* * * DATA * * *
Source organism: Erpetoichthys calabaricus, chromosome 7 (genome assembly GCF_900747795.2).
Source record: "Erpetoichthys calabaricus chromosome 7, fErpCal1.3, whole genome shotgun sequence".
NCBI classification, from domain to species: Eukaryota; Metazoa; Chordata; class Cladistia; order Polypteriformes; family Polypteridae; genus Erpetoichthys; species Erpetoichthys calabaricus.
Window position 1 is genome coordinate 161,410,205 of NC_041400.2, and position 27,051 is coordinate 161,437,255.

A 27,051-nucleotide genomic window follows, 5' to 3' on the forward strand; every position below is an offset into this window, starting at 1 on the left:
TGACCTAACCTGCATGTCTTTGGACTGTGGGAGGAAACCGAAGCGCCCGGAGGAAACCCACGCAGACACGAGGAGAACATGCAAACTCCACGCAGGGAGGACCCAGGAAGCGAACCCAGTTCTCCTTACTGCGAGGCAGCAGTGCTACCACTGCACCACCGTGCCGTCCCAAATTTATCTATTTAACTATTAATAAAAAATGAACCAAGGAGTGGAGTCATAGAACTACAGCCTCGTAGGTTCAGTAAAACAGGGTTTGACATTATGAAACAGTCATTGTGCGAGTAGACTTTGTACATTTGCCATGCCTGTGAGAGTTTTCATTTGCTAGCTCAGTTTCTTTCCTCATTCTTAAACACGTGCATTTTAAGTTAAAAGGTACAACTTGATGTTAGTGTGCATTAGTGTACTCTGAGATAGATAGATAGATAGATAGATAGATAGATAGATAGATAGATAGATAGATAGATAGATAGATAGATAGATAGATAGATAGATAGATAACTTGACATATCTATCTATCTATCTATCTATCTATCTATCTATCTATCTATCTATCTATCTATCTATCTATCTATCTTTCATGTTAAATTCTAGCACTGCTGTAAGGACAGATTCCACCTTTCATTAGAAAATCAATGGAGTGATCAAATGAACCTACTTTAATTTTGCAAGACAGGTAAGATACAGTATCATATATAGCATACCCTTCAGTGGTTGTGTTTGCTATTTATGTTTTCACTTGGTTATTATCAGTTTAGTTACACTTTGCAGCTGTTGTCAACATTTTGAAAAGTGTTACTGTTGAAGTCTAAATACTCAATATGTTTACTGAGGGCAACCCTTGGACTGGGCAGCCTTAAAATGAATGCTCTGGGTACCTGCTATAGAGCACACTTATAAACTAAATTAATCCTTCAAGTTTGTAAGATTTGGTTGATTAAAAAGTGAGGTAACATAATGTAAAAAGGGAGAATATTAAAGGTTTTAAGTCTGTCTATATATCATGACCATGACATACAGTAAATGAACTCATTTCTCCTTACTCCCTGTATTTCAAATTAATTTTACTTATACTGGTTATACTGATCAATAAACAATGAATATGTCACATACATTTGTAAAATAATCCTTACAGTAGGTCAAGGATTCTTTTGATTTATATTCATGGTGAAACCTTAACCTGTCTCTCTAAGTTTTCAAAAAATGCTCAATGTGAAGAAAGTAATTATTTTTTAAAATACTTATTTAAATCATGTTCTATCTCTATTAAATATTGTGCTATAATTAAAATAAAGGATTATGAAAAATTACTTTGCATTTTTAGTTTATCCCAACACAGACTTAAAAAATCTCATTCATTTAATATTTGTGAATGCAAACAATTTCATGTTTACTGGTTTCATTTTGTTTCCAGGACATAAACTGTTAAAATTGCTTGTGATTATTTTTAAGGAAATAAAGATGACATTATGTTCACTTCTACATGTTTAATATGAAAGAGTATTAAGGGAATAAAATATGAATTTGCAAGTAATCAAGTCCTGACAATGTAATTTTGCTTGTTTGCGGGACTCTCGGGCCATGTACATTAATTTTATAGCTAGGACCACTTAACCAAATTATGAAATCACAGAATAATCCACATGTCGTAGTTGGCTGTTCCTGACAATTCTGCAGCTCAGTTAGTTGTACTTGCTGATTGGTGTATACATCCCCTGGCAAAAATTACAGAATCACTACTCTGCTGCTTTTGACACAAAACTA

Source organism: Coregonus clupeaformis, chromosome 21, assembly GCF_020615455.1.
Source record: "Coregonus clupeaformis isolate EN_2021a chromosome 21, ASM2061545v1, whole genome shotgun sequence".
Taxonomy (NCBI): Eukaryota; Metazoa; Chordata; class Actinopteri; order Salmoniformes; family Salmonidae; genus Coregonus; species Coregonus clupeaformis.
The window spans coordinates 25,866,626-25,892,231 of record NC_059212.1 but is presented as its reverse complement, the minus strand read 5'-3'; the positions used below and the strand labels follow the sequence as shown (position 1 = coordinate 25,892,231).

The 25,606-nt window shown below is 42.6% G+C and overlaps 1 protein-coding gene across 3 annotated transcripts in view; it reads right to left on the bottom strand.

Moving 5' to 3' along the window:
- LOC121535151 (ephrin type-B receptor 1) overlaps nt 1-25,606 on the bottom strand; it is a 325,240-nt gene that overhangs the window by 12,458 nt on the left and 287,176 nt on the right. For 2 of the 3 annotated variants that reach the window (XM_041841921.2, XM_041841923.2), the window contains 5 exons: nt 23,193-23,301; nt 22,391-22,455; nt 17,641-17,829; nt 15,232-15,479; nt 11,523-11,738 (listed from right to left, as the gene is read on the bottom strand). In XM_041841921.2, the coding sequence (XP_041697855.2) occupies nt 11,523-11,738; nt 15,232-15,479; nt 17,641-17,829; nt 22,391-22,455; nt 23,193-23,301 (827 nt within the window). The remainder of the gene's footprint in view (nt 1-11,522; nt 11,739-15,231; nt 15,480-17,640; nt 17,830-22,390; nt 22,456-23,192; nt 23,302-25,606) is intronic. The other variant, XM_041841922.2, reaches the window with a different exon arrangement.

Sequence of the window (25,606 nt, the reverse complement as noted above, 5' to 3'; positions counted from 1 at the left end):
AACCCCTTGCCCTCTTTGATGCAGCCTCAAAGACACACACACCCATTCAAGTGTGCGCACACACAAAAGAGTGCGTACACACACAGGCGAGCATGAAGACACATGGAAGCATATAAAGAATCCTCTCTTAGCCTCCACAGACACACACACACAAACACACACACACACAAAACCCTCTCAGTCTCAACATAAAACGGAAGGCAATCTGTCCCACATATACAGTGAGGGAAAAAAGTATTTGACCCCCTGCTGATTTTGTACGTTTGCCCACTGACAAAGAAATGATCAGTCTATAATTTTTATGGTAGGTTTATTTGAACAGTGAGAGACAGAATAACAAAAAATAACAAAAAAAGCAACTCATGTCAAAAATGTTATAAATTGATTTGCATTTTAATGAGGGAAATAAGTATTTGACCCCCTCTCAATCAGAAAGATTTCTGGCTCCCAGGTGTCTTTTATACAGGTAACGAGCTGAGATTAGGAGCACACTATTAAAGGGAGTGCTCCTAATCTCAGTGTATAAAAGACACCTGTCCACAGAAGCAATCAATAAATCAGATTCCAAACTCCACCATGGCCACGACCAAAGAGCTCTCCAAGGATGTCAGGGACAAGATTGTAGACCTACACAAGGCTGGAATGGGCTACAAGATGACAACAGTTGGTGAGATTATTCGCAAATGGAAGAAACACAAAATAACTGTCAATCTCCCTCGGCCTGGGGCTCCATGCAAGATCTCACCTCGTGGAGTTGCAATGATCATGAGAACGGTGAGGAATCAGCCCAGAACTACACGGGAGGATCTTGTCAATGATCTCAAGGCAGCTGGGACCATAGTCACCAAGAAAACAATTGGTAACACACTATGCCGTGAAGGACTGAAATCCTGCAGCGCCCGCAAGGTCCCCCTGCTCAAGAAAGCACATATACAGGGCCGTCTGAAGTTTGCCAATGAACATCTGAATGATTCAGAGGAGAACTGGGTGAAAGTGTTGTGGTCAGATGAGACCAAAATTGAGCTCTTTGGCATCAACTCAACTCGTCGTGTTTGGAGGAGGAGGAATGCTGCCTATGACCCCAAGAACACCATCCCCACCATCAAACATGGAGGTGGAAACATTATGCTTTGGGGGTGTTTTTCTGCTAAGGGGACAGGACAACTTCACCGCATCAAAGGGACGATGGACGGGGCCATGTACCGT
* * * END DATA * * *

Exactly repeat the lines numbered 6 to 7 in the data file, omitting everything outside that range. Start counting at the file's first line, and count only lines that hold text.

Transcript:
TGACCTAACCTGCATGTCTTTGGACTGTGGGAGGAAACCGAAGCGCCCGGAGGAAACCCACGCAGACACGAGGAGAACATGCAAACTCCACGCAGGGAGGACCCAGGAAGCGAACCCAGTTCTCCTTACTGCGAGGCAGCAGTGCTACCACTGCACCACCGTGCCGTCCCAAATTTATCTATTTAACTATTAATAAAAAATGAACCAAGGAGTGGAGTCATAGAACTACAGCCTCGTAGGTTCAGTAAAACAGGGTTTGACATTATGAAACAGTCATTGTGCGAGTAGACTTTGTACATTTGCCATGCCTGTGAGAGTTTTCATTTGCTAGCTCAGTTTCTTTCCTCATTCTTAAACACGTGCATTTTAAGTTAAAAGGTACAACTTGATGTTAGTGTGCATTAGTGTACTCTGAGATAGATAGATAGATAGATAGATAGATAGATAGATAGATAGATAGATAGATAGATAGATAGATAGATAGATAGATAGATAGATAGATAACTTGACATATCTATCTATCTATCTATCTATCTATCTATCTATCTATCTATCTATCTATCTATCTATCTATCTATCTTTCATGTTAAATTCTAGCACTGCTGTAAGGACAGATTCCACCTTTCATTAGAAAATCAATGGAGTGATCAAATGAACCTACTTTAATTTTGCAAGACAGGTAAGATACAGTATCATATATAGCATACCCTTCAGTGGTTGTGTTTGCTATTTATGTTTTCACTTGGTTATTATCAGTTTAGTTACACTTTGCAGCTGTTGTCAACATTTTGAAAAGTGTTACTGTTGAAGTCTAAATACTCAATATGTTTACTGAGGGCAACCCTTGGACTGGGCAGCCTTAAAATGAATGCTCTGGGTACCTGCTATAGAGCACACTTATAAACTAAATTAATCCTTCAAGTTTGTAAGATTTGGTTGATTAAAAAGTGAGGTAACATAATGTAAAAAGGGAGAATATTAAAGGTTTTAAGTCTGTCTATATATCATGACCATGACATACAGTAAATGAACTCATTTCTCCTTACTCCCTGTATTTCAAATTAATTTTACTTATACTGGTTATACTGATCAATAAACAATGAATATGTCACATACATTTGTAAAATAATCCTTACAGTAGGTCAAGGATTCTTTTGATTTATATTCATGGTGAAACCTTAACCTGTCTCTCTAAGTTTTCAAAAAATGCTCAATGTGAAGAAAGTAATTATTTTTTAAAATACTTATTTAAATCATGTTCTATCTCTATTAAATATTGTGCTATAATTAAAATAAAGGATTATGAAAAATTACTTTGCATTTTTAGTTTATCCCAACACAGACTTAAAAAATCTCATTCATTTAATATTTGTGAATGCAAACAATTTCATGTTTACTGGTTTCATTTTGTTTCCAGGACATAAACTGTTAAAATTGCTTGTGATTATTTTTAAGGAAATAAAGATGACATTATGTTCACTTCTACATGTTTAATATGAAAGAGTATTAAGGGAATAAAATATGAATTTGCAAGTAATCAAGTCCTGACAATGTAATTTTGCTTGTTTGCGGGACTCTCGGGCCATGTACATTAATTTTATAGCTAGGACCACTTAACCAAATTATGAAATCACAGAATAATCCACATGTCGTAGTTGGCTGTTCCTGACAATTCTGCAGCTCAGTTAGTTGTACTTGCTGATTGGTGTATACATCCCCTGGCAAAAATTACAGAATCACTACTCTGCTGCTTTTGACACAAAACTA

Source organism: Coregonus clupeaformis, chromosome 21, assembly GCF_020615455.1.